By Turna Ray
Two genomics leaders have teamed up to create an open channel by which drug developers can access each other's non-proprietary clinical data for the purposes of advancing personalized medicine — an effort that has so far inspired pledges from several industry players to share data captured in the comparator arms of drug trials.
Drug developers have a reputation for keeping a tight hold on their clinical trial data, but this practice has proven to be detrimental when it comes to the development of genomically guided drugs. Now, with drug revenues expected to decline between $80 billion to $100 billion in the next four years due to off-patent drugs, and the pace of innovation slowing at pharmas and biotechs, the industry has become much more willing to engage in collaborations to generate and share precompetitive clinical data that can be used to jumpstart innovation.
Noticing this shift in the drug industry's psyche, Stephen Friend, CEO of Sage Bionetworks, a non-profit organization developing an open-access platform for building networked models of human disease, and Sharon Terry, CEO of the non-profit health advocacy organization Genetic Alliance, have spearheaded the Comparator Arms of Clinical Trials Program, or CTCAP. The program aims to build a genomic data-sharing community among pharmaceutical companies and other organizations willing to share data collected on patients who received a placebo or the standard of care in drug trials for investigational treatments.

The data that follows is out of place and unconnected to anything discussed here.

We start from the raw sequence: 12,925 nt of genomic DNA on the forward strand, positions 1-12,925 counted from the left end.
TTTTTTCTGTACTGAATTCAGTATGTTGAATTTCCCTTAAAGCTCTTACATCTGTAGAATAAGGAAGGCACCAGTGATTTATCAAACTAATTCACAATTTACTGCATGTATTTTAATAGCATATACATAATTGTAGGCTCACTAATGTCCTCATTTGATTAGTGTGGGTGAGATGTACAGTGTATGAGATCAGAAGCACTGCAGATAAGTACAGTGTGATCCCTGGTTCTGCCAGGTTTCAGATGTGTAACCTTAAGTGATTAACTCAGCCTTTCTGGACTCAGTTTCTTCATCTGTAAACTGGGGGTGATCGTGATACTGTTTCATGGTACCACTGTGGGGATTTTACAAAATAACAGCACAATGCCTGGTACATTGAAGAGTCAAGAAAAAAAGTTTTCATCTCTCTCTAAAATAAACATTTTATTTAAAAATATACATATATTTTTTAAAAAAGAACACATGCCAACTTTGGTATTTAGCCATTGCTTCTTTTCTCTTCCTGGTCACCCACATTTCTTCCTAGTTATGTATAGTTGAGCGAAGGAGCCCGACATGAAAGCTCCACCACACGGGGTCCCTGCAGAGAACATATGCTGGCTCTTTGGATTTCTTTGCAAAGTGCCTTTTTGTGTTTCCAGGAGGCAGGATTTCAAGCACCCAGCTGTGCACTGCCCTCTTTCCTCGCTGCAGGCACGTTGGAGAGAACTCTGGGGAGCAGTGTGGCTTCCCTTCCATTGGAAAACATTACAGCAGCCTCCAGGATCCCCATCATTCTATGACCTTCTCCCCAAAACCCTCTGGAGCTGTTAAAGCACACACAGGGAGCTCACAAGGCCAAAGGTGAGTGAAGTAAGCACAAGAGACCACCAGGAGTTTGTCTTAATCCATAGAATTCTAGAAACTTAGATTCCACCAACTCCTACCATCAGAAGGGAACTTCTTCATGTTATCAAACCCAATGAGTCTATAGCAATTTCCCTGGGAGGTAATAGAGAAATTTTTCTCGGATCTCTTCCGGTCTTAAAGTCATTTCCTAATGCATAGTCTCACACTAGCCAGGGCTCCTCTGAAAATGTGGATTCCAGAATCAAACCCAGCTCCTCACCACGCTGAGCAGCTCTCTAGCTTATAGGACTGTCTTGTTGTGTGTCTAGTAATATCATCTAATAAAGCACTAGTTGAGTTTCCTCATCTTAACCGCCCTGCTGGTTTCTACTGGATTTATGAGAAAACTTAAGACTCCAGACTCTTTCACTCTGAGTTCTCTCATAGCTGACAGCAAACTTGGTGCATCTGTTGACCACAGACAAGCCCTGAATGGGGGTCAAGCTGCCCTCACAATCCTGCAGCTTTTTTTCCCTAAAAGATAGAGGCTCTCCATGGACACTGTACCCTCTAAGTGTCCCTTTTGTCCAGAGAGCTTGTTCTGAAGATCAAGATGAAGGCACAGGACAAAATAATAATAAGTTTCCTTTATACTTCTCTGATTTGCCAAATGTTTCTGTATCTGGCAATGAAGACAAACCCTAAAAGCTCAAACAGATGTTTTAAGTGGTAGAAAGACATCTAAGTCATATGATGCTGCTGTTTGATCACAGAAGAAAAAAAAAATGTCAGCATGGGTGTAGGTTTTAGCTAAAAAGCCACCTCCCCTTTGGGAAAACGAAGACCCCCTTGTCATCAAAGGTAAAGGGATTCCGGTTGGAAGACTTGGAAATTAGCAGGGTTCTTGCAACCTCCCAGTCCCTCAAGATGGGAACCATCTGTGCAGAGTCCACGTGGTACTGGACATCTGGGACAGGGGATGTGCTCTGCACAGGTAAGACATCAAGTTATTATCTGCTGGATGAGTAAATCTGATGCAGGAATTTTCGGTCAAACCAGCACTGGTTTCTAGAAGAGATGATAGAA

In a related effort, Friend and Terry are also launching a grassroots campaign to spur drug developers to give study participants access to their own data so they have control over how that data is used in further research. If through this campaign, study participants are successful at getting drug companies to change their consent policies, it could potentially transform the data-sharing culture in drug development research.
"For virtually every clinical [drug] trial, there is a need to compare the investigational arm, which is proprietary, to something that is standard, such as placebo or a standard of care," said Friend, who was formerly senior VP and franchise head for oncology research at Merck. "So we have started going around to pharmaceutical companies asking, 'You want better maps of disease? Some of your best information is found in the comparator arms of your clinical trials. There is no proprietary information there. If we began to get people to pledge that, would you?'"
Looking back over his career in the drug industry, Friend is certain that pharmaceutical and biotech firms wouldn't have been too eager to participate in such an effort two or three years ago. But the fact that in the last six months the CTCAP program has enlisted data pledges from seven drugmakers, a contract research organization, and a pharmacy benefits manager is a sign of shifting tides in an industry that last year spent $100 billion in R&D and succeeded in garnering marketing approvals in the US for only 21 new chemical entities, compared to 26 in 2009, and 24 in 2008.
In trying to propel the pace of development, "there has been a recognition [among industry players] that some of the new tools to look at diseases provide an opportunity that is potentially awesome, but almost unaffordable," Friend observed. "So, there has been a shift in industry's attitude from, 'Why would I want to share anything?' to, 'I would really like to do this, but it's going to cost too much money, so is there any way that we might be able to do that?'"